Title:
PASSIVE FIXATION MEDICAL ELECTRICAL LEAD
Kind Code:
A1


Abstract:
An implantable passive fixation lead is disclosed. The passive fixation lead comprises an elongate lead body having at least one elongate conductive element. The lead body includes a proximal end and a distal end. A support member has a first surface and a second surface. The second surface is coupled to the distal end of the lead body. A linking material is coupled to the first surface of the support member. A bioadhesive material is coupled to the linking material. A removable cover is placed over the bioadhesive material.



Inventors:
Yang, Zhongping (Woodbury, MN, US)
Thompson, Amy Elizabeth (Coon Rapids, MN, US)
Adams, Paulus G. (Munstergeleen, NL)
Michels, Koen (Maastricht, NL)
Application Number:
12/414384
Publication Date:
10/29/2009
Filing Date:
03/30/2009
Assignee:
Medtronic, Inc. (Minneapolis, MN, US)
Primary Class:
Other Classes:
607/130, 29/527.2
International Classes:
A61N1/05; B23P25/00
View Patent Images:
Related US Applications:



Primary Examiner:
HULBERT, AMANDA K
Attorney, Agent or Firm:
Medtronic, Inc. (CVG) (MINNEAPOLIS, MN, US)
Claims:
What is claimed is:

1. An implantable passive fixation lead comprising: an elongate lead body having at least one elongate conductive element, the lead body includes a proximal end and a distal end; a support member having a first surface and a second surface, the second surface coupled to the distal end of the lead body; a linking material coupled to the first surface of the support member, the linking material comprising a material selected from the group consisting of (3-aminopropyl)trimethoxysilane (APTS), epichlorohydrin (EPC), star PEG-succinimidyl succinate, dextran, and polyacrylic acid and combinations thereof; a bioadhesive material coupled to the linking material; and a removable cover applied to the reactive adhesive.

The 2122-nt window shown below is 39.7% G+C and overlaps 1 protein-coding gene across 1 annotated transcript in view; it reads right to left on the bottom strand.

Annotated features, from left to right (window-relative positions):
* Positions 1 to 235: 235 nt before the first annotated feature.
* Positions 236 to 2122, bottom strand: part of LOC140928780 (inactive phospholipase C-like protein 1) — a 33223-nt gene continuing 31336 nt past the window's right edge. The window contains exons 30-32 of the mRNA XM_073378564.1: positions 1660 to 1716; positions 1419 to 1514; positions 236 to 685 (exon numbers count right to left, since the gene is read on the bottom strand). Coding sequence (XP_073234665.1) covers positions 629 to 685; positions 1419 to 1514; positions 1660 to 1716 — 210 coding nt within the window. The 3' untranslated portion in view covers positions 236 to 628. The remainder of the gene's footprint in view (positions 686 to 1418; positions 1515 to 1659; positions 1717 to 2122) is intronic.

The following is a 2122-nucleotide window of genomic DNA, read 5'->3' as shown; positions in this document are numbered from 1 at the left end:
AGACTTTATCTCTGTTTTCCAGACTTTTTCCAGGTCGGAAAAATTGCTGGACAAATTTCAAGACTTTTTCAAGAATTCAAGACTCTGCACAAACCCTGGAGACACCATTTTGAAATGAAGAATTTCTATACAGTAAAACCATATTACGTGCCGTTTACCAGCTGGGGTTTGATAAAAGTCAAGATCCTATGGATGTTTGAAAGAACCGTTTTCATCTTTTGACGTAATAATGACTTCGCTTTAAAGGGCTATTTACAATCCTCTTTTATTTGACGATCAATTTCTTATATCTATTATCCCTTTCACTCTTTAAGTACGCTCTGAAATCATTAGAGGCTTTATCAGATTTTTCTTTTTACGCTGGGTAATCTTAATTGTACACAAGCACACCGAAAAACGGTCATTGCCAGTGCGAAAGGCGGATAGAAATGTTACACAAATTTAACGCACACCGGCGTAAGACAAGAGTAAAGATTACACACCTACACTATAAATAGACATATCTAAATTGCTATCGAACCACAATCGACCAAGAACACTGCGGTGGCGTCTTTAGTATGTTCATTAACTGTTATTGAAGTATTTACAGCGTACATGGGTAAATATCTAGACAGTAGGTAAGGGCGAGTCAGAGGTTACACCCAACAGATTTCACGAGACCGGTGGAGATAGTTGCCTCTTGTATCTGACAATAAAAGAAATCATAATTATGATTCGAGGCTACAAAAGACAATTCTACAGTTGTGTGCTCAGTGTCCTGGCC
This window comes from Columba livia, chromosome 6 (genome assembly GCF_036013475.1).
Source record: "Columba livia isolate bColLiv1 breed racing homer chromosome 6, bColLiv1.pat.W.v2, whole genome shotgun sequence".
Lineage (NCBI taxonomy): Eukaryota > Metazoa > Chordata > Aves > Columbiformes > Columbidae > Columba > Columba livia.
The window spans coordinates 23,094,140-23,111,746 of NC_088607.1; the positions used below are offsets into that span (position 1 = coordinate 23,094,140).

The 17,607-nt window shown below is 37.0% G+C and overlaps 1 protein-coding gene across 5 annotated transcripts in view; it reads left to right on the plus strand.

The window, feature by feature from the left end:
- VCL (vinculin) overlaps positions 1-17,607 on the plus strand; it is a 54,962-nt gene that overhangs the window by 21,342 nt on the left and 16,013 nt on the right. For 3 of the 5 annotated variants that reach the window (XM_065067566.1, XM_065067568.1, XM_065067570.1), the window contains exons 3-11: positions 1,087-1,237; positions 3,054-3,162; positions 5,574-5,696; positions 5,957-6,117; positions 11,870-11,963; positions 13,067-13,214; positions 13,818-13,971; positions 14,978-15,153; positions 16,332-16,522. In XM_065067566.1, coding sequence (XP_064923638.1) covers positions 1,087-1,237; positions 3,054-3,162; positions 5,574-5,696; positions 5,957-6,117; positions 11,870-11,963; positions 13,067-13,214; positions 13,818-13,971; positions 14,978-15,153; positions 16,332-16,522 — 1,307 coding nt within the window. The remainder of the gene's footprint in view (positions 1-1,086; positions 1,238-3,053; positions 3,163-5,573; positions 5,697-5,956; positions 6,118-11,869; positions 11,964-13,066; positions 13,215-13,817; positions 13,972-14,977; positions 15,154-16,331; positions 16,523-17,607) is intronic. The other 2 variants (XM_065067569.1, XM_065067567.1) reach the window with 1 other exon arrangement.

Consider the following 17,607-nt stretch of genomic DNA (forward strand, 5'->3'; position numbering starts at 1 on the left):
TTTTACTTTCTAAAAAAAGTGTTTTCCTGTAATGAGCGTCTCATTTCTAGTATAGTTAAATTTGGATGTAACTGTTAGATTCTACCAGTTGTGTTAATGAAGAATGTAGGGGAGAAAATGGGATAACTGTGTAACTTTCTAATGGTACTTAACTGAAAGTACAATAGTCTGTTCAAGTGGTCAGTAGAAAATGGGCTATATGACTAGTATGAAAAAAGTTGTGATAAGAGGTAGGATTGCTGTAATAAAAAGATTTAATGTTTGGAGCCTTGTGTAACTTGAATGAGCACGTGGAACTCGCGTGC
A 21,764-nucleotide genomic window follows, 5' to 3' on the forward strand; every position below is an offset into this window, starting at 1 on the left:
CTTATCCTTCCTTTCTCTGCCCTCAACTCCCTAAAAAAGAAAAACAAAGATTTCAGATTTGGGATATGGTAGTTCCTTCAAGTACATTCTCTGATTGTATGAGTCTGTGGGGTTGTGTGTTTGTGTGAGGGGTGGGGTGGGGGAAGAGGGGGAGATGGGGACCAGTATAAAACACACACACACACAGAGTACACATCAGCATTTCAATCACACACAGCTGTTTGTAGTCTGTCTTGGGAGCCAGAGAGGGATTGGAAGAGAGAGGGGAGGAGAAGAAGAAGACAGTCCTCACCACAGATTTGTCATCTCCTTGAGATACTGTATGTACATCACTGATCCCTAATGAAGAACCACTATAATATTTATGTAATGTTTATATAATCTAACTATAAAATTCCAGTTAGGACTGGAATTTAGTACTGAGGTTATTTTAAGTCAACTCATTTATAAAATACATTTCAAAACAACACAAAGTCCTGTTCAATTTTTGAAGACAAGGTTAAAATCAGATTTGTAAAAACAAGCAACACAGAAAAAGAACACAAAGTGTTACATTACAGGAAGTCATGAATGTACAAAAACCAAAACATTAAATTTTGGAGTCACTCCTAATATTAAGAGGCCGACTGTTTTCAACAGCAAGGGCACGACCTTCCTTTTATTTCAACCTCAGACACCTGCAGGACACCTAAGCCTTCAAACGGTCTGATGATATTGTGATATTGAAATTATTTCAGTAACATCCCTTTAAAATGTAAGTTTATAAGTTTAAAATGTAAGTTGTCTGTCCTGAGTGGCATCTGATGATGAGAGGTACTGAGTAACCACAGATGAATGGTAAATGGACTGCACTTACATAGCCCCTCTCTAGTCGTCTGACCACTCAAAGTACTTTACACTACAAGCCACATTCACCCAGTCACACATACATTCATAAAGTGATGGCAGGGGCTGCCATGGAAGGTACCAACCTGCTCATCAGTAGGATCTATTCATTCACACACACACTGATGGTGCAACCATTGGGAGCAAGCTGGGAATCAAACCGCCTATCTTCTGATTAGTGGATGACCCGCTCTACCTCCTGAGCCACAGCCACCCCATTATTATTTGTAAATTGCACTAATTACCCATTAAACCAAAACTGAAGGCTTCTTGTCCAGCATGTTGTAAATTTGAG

2. The implantable medical electrical lead of claim 1, wherein the bioadhesive material comprising one of aldehyde (—CHO), catechol, cyanide (—CN), succimide (—NHS), cyanoacrylate and N-hydroxysuccinimide.

3. The implantable medical electrical lead of claim 2, wherein the cyanoacrylate comprising one of n-butyl cyanoacrylate and 2-octyl cyanoacrylate.

4. A method for forming a passive fixation medical electrical lead comprising: providing a lead having a lead body coupled to a support member, the support member having a first surface and a second surface; modifying an geometric surface area of the first surface to form an increased real surface area; introducing a linking material over the increased surface area; reacting chemically the linking material to the surface area; introducing a bioadhesive over the linking material; reacting chemically the bioadhesive to the linking material to form a bioreactive adhesion layer; and introducing a protective liner over the bioreactive adhesion layer.

5. The method of claim 4 wherein the real surface area being more than 150% of the geometric surface area.

6. The method of claim 5 wherein the real surface area being increased in a range of about 150%˜300% of the geometric surface area.

7. The method of claim 4 wherein modifying the geometric surface area comprises roughening the geometric surface area.

8. The method of claim 7 wherein roughening the geometric surface area comprises exposing the geometric surface area to plasma treatment.

9. The method of claim 4 wherein the bioreactive adhesion layer comprises at least one of an amino-reactive group (—NH2) and a sulfide reactive group.